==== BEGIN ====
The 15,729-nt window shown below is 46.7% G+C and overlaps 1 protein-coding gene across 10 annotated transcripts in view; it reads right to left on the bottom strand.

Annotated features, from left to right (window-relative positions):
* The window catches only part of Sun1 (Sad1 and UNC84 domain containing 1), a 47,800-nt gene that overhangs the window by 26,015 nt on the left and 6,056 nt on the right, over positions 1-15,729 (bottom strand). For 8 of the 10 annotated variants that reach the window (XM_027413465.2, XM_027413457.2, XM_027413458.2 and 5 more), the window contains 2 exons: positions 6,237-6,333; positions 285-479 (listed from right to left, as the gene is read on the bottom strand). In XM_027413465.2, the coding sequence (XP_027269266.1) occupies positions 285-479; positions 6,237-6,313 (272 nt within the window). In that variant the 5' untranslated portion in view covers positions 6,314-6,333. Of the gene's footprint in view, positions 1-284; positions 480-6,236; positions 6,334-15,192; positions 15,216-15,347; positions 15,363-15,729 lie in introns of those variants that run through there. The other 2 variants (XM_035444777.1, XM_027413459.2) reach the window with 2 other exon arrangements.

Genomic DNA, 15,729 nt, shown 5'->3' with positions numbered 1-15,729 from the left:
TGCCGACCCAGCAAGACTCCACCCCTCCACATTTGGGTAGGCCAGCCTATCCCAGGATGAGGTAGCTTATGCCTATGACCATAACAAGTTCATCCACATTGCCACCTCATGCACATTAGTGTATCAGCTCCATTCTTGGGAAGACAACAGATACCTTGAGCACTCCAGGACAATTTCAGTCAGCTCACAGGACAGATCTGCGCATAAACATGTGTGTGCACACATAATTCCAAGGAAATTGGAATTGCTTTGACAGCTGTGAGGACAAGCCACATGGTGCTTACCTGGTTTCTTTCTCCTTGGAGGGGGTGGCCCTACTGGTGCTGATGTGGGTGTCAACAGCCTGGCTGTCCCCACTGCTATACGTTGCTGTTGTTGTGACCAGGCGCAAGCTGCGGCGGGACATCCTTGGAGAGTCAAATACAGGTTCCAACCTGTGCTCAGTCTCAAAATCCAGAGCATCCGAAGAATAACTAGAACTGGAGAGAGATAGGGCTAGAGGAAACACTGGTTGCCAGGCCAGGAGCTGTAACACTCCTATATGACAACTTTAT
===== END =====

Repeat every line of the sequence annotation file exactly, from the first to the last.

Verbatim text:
The 15,729-nt window shown below is 46.7% G+C and overlaps 1 protein-coding gene across 10 annotated transcripts in view; it reads right to left on the bottom strand.

Annotated features, from left to right (window-relative positions):
* The window catches only part of Sun1 (Sad1 and UNC84 domain containing 1), a 47,800-nt gene that overhangs the window by 26,015 nt on the left and 6,056 nt on the right, over positions 1-15,729 (bottom strand). For 8 of the 10 annotated variants that reach the window (XM_027413465.2, XM_027413457.2, XM_027413458.2 and 5 more), the window contains 2 exons: positions 6,237-6,333; positions 285-479 (listed from right to left, as the gene is read on the bottom strand). In XM_027413465.2, the coding sequence (XP_027269266.1) occupies positions 285-479; positions 6,237-6,313 (272 nt within the window). In that variant the 5' untranslated portion in view covers positions 6,314-6,333. Of the gene's footprint in view, positions 1-284; positions 480-6,236; positions 6,334-15,192; positions 15,216-15,347; positions 15,363-15,729 lie in introns of those variants that run through there. The other 2 variants (XM_035444777.1, XM_027413459.2) reach the window with 2 other exon arrangements.

Genomic DNA, 15,729 nt, shown 5'->3' with positions numbered 1-15,729 from the left:
TGCCGACCCAGCAAGACTCCACCCCTCCACATTTGGGTAGGCCAGCCTATCCCAGGATGAGGTAGCTTATGCCTATGACCATAACAAGTTCATCCACATTGCCACCTCATGCACATTAGTGTATCAGCTCCATTCTTGGGAAGACAACAGATACCTTGAGCACTCCAGGACAATTTCAGTCAGCTCACAGGACAGATCTGCGCATAAACATGTGTGTGCACACATAATTCCAAGGAAATTGGAATTGCTTTGACAGCTGTGAGGACAAGCCACATGGTGCTTACCTGGTTTCTTTCTCCTTGGAGGGGGTGGCCCTACTGGTGCTGATGTGGGTGTCAACAGCCTGGCTGTCCCCACTGCTATACGTTGCTGTTGTTGTGACCAGGCGCAAGCTGCGGCGGGACATCCTTGGAGAGTCAAATACAGGTTCCAACCTGTGCTCAGTCTCAAAATCCAGAGCATCCGAAGAATAACTAGAACTGGAGAGAGATAGGGCTAGAGGAAACACTGGTTGCCAGGCCAGGAGCTGTAACACTCCTATATGACAACTTTAT